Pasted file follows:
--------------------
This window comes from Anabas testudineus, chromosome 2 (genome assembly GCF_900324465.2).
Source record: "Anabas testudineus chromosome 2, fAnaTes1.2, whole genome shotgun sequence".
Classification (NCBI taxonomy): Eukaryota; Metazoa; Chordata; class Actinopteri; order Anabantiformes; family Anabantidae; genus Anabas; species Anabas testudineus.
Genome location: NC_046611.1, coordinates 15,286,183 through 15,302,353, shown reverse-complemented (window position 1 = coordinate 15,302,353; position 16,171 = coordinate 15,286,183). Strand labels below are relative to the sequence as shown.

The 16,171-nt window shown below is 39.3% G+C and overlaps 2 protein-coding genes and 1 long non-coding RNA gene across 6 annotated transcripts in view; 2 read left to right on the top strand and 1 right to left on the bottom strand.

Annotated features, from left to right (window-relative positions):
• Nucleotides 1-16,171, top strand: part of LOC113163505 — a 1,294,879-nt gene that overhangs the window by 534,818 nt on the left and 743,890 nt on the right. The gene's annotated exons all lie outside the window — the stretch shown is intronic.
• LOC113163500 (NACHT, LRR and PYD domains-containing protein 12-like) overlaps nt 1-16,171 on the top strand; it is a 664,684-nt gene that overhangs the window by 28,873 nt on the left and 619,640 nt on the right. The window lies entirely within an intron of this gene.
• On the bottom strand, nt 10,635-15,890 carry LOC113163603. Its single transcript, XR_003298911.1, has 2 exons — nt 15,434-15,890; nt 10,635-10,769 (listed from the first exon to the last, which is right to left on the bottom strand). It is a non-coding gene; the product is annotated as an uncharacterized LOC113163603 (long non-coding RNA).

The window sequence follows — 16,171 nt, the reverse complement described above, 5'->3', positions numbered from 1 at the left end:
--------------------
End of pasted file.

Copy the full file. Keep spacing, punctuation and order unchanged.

This window comes from Anabas testudineus, chromosome 2 (genome assembly GCF_900324465.2).
Source record: "Anabas testudineus chromosome 2, fAnaTes1.2, whole genome shotgun sequence".
Classification (NCBI taxonomy): Eukaryota; Metazoa; Chordata; class Actinopteri; order Anabantiformes; family Anabantidae; genus Anabas; species Anabas testudineus.
Genome location: NC_046611.1, coordinates 15,286,183 through 15,302,353, shown reverse-complemented (window position 1 = coordinate 15,302,353; position 16,171 = coordinate 15,286,183). Strand labels below are relative to the sequence as shown.

The 16,171-nt window shown below is 39.3% G+C and overlaps 2 protein-coding genes and 1 long non-coding RNA gene across 6 annotated transcripts in view; 2 read left to right on the top strand and 1 right to left on the bottom strand.

Annotated features, from left to right (window-relative positions):
• Nucleotides 1-16,171, top strand: part of LOC113163505 — a 1,294,879-nt gene that overhangs the window by 534,818 nt on the left and 743,890 nt on the right. The gene's annotated exons all lie outside the window — the stretch shown is intronic.
• LOC113163500 (NACHT, LRR and PYD domains-containing protein 12-like) overlaps nt 1-16,171 on the top strand; it is a 664,684-nt gene that overhangs the window by 28,873 nt on the left and 619,640 nt on the right. The window lies entirely within an intron of this gene.
• On the bottom strand, nt 10,635-15,890 carry LOC113163603. Its single transcript, XR_003298911.1, has 2 exons — nt 15,434-15,890; nt 10,635-10,769 (listed from the first exon to the last, which is right to left on the bottom strand). It is a non-coding gene; the product is annotated as an uncharacterized LOC113163603 (long non-coding RNA).

The window sequence follows — 16,171 nt, the reverse complement described above, 5'->3', positions numbered from 1 at the left end: